The Popular Party has gone beyond name-calling, with at least four elected officials filing complaints in court against participants in escraches near their homes. In the best-known case, a Madrid court has taken up the complaint filed by Spain’s deputy prime minister Soraya Sáenz de Santamaría against 27 people for “threats and coercion” following an escrache in front of her home in early April. Madrid authorities have already fined 18 people involved in that escrache for holding an unauthorized demonstration.

A right-wing trade union of civil servants called Manos Limpias (Clean Hands) has also filed a complaint against Colau for inciting threats and coercion against elected officials.

The Platform is unique in Europe. A truly grass-roots human rights movement, the Platform provides legal advice and support in negotiating with banks, but it also organizes protests to stop evictions and bank occupations. In doing so, it has fundamentally shifted the public debate and earned widespread credibility in Spain. Last year, the association collected over 1.4 million signatures (well over the half million required) in support of its draft law to, among other measures, allow for total debt forgiveness and ensure affordable housing for the dispossessed.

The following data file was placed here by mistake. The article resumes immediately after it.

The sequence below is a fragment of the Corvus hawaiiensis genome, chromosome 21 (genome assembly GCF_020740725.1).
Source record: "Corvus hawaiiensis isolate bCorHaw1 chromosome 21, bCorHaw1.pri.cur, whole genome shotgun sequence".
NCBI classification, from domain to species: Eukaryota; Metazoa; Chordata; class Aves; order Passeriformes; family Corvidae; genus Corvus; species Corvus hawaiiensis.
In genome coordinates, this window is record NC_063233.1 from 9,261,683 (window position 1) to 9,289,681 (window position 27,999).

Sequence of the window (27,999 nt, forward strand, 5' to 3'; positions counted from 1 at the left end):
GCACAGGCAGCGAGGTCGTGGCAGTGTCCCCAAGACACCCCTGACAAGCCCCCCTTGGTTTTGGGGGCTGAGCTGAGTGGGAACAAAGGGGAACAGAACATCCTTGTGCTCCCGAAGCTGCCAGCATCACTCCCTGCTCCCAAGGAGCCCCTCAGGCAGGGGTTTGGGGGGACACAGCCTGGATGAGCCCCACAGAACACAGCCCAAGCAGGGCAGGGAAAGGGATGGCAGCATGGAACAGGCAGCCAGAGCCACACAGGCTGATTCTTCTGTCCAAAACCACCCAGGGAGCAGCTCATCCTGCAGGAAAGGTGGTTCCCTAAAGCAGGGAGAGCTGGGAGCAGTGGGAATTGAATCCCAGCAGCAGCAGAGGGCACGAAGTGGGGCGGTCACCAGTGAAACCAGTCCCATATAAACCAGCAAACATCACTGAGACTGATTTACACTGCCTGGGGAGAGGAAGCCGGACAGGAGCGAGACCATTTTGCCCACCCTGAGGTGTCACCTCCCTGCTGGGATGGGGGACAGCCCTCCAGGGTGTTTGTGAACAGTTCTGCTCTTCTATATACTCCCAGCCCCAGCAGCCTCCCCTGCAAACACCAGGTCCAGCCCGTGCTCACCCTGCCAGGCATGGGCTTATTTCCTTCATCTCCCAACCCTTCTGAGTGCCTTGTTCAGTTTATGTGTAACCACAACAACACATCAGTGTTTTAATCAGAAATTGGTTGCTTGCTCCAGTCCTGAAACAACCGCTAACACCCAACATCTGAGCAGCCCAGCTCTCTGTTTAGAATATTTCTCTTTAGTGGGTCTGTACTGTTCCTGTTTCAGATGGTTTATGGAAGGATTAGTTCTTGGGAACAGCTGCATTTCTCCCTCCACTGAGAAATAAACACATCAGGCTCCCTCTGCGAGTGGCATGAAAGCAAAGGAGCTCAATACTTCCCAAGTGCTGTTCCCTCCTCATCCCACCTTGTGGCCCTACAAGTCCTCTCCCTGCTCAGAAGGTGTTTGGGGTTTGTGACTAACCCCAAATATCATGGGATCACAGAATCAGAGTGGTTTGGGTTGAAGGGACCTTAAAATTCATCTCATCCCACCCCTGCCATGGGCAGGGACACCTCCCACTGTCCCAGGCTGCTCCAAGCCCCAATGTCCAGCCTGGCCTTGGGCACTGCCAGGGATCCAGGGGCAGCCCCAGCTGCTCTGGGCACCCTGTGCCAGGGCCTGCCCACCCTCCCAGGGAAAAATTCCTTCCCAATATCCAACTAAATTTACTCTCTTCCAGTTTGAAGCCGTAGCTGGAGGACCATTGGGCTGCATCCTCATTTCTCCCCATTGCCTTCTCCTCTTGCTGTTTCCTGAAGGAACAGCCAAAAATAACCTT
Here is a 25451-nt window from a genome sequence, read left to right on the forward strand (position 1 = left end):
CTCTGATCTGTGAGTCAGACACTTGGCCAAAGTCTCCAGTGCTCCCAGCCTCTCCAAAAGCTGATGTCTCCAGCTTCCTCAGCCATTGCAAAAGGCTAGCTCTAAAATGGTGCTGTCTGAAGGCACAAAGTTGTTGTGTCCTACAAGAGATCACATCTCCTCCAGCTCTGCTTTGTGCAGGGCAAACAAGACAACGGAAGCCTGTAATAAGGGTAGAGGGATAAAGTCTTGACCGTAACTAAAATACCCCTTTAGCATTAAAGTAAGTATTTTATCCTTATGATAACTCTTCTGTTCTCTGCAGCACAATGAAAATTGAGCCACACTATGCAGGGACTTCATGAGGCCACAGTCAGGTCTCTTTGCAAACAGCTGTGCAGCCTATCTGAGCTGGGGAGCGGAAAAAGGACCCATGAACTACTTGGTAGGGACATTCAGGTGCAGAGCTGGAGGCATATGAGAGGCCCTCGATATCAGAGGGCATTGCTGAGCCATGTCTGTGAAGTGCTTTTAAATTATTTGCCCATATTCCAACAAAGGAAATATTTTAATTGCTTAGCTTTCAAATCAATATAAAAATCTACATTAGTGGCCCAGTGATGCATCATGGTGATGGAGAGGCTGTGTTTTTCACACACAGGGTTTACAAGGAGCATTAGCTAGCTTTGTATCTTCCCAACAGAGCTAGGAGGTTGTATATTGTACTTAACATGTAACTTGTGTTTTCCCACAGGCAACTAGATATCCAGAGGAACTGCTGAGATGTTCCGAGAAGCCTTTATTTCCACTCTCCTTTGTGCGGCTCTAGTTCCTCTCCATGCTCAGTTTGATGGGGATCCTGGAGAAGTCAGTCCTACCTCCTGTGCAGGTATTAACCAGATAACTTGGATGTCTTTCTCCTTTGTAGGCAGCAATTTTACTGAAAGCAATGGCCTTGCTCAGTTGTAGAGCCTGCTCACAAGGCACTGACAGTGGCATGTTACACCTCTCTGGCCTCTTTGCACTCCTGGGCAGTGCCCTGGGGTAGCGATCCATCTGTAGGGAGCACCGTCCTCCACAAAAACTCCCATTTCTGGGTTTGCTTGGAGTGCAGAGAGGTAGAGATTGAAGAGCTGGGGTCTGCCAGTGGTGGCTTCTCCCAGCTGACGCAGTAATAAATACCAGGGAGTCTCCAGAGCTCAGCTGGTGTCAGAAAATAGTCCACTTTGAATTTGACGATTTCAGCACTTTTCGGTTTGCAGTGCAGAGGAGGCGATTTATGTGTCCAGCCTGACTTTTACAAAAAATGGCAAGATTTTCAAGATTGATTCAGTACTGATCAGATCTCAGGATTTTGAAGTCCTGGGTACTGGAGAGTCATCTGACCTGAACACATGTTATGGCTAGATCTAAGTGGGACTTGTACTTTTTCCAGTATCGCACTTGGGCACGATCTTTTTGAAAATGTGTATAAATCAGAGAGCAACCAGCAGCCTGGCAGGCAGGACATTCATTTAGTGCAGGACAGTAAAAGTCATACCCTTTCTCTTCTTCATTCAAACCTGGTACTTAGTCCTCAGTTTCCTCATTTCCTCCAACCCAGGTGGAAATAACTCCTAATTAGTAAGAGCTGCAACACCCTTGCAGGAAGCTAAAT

People may disagree with some of their tactics, and even with all of their goals. There is, admittedly, weariness among sectors of the Spanish population over the constant strife amid the deep economic crisis and widespread hardship.

Yet organized, nonviolent public pressure for change is a hallmark of a democratic society. The fundamental rights to freedom of expression and association, including to peaceful assembly, are enshrined in international law as well as the Spanish Constitution.  That’s why human rights law sets a high threshold for barring or punishing public demonstrations; unauthorized, annoying, even offensive, protests can be perfectly legitimate. And elected officials must be prepared to tolerate scrutiny and criticism.

Ultimately the courts will decide if any escrache participants broke the law (at least one judge in Cantabria has already thrown out a complaint, finding no crime was committed). But calling these actions “profoundly undemocratic,” as Prime Minister Mariano Rajoy did, is an unjustified attack on rights defenders and distracts from the real issues.

Hundreds of thousands of people have been affected by the mortgage crisis.  In 2012 alone, banks repossessed 32,490 primary residences, and began almost 66,000 foreclosure proceedings.   When these mortgages were obtained, irresponsible, if not predatory, lending practices were common and default interest rates were high (in some cases up to 18 percent).